High hopes for Florida hops

Florida might be known for its oranges, but a new crop is about to have farmers hopping on its bandwagon. Thirty minutes from Tampa, professors with the University of Florida have nurtured the state’s biggest hop yard.

Oil from flowery hops gives beer its taste and aroma. Assistant professor Shinsuke Agehara says, with local breweries on the rise, there’s a market for it.

“We have so many breweries here, more than 280. And many of them are looking for locally grown hops,” Shinsuke said.

Over half of the world’s hops come from the Pacific Northwest, for two reasons: From April to October, the days are long and the climate is warm. Florida only has the latter, so Agehara had to make some adjustments.

When the sun goes down at UF's Gulf Coast Research and Education Center in Balm, their LED lights turn on. Hops need at least 15 hours of light during their early growing season. Agehara says that’s why they installed these LED lights to trick the plants into thinking they’re already in that environment.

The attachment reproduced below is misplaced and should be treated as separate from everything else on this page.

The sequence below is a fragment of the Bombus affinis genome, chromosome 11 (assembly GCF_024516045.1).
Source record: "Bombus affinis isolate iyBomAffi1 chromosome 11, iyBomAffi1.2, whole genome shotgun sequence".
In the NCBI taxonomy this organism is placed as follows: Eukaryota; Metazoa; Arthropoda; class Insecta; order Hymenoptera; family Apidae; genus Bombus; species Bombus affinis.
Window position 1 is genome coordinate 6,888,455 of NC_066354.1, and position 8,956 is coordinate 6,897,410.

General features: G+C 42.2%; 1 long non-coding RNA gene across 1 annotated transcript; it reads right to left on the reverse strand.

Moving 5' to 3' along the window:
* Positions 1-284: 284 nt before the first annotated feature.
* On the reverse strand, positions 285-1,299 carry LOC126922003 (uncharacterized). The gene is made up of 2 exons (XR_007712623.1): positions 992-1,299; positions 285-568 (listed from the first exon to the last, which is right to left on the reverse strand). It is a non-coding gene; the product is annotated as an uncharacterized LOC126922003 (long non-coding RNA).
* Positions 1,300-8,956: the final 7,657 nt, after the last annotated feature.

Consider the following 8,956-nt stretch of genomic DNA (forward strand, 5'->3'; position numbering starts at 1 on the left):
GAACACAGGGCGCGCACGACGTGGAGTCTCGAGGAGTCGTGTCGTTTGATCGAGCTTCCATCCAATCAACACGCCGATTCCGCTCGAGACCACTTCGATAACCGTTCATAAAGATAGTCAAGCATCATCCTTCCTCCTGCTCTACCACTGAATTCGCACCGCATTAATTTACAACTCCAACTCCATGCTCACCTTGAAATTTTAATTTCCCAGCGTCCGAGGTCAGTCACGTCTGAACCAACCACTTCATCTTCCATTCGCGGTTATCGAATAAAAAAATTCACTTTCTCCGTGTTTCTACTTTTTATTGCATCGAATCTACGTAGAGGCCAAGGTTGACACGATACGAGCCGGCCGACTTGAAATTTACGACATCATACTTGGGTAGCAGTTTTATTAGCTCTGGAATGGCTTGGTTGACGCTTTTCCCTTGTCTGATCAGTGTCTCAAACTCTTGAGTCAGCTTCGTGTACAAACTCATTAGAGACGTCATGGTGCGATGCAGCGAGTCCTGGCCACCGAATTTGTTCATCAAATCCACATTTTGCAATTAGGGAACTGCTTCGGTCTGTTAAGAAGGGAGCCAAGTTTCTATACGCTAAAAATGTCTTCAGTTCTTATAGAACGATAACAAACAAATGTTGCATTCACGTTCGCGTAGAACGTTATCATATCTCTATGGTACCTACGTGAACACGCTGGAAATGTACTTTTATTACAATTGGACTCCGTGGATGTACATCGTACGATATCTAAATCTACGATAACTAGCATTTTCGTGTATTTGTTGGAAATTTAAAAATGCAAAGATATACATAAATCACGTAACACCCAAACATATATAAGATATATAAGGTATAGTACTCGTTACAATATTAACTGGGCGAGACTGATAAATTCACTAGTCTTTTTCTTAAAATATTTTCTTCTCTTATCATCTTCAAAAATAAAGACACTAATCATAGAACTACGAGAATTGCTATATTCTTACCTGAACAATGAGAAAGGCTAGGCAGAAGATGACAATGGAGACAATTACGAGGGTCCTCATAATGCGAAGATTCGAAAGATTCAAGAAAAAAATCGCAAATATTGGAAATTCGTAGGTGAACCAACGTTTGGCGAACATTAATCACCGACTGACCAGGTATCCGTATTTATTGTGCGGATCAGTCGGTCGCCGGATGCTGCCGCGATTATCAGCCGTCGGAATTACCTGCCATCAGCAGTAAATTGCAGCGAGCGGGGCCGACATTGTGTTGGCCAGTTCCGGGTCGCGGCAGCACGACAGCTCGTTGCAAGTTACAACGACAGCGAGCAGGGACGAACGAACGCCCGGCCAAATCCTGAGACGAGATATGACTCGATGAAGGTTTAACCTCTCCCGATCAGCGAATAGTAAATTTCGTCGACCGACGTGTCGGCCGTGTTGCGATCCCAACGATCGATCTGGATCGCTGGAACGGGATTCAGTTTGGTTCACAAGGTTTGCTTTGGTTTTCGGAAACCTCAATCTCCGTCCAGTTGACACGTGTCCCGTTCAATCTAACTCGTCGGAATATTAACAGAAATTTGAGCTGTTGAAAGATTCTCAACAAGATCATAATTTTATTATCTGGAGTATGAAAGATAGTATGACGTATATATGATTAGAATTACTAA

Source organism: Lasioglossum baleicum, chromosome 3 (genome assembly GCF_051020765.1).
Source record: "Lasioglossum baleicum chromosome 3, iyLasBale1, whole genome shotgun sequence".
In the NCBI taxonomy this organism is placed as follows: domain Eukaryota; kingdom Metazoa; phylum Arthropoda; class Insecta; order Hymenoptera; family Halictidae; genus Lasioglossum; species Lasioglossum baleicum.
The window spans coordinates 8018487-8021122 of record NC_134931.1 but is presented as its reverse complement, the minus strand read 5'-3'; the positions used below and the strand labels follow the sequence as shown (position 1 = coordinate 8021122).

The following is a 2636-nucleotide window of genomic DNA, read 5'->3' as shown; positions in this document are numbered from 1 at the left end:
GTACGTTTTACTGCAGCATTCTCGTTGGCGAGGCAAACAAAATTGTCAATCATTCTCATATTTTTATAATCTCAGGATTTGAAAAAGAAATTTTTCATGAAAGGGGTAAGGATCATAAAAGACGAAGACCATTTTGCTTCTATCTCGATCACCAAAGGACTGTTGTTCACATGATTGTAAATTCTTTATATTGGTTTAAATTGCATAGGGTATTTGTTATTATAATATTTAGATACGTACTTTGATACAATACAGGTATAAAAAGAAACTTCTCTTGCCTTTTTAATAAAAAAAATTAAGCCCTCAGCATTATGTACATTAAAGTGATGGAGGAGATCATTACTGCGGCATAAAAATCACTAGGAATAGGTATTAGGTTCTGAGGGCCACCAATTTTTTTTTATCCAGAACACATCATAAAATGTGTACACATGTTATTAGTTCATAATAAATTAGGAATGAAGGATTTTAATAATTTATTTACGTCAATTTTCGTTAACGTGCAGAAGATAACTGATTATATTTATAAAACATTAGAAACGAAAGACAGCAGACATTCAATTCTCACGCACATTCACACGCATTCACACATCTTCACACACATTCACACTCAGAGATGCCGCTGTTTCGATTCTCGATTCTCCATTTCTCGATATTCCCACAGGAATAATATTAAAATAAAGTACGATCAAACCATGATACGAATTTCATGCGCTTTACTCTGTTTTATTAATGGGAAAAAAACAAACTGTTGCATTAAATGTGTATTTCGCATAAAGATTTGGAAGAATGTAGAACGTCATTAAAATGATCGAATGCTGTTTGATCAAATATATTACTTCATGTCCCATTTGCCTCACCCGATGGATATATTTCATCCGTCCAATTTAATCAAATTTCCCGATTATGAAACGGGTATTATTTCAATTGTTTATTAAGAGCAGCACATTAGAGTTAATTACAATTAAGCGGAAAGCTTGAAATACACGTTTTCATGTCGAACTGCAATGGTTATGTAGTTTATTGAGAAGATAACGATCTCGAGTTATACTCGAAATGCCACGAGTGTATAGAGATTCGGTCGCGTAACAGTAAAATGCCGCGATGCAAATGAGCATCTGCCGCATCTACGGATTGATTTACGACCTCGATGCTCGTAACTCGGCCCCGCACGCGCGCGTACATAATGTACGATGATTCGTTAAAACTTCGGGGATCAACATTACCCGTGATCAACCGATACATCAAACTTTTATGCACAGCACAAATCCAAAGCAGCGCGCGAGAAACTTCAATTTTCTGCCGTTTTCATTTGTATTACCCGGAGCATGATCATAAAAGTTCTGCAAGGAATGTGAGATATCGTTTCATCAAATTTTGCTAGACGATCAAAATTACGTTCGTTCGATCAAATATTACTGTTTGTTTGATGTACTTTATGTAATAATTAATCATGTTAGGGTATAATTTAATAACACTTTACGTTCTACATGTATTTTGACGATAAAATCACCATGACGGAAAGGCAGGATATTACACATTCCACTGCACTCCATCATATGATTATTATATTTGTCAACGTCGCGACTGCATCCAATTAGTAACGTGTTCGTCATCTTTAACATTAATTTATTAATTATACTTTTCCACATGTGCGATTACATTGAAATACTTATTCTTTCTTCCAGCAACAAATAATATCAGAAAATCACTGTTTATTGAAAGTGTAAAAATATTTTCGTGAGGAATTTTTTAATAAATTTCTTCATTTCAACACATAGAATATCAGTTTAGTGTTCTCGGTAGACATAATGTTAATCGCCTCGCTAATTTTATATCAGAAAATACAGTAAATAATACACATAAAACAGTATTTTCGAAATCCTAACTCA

“We extended the day length by five to six hours. We want to create 16 to 17 hours’ day length,” Shinsuke said. 

Under the bright lights, the vine crop grows up a 19-foot long stretch of twine.


"The twine hangs from the wire, which is 19 feet high, and then we train the vine so they can climb up."

And once it's time for harvest, nearby spots like Leaven Brewing reap the rewards.

"We got some Cascade hops and we brewed a wheat IPA that was just a very, very popular one here in the tasting room,” offered Leaven owner KJ Lynch.  “It's always an advantage, being able to build those relationships with local growers and farmers."

The university’s research farm expects to expand their hop yard to 2.4 acres. Because they’re in their experimental phase, they’ve been donating their hops to breweries like Tampa’s Cigar City Brewing and 3 Daughters Brewing in St. Pete.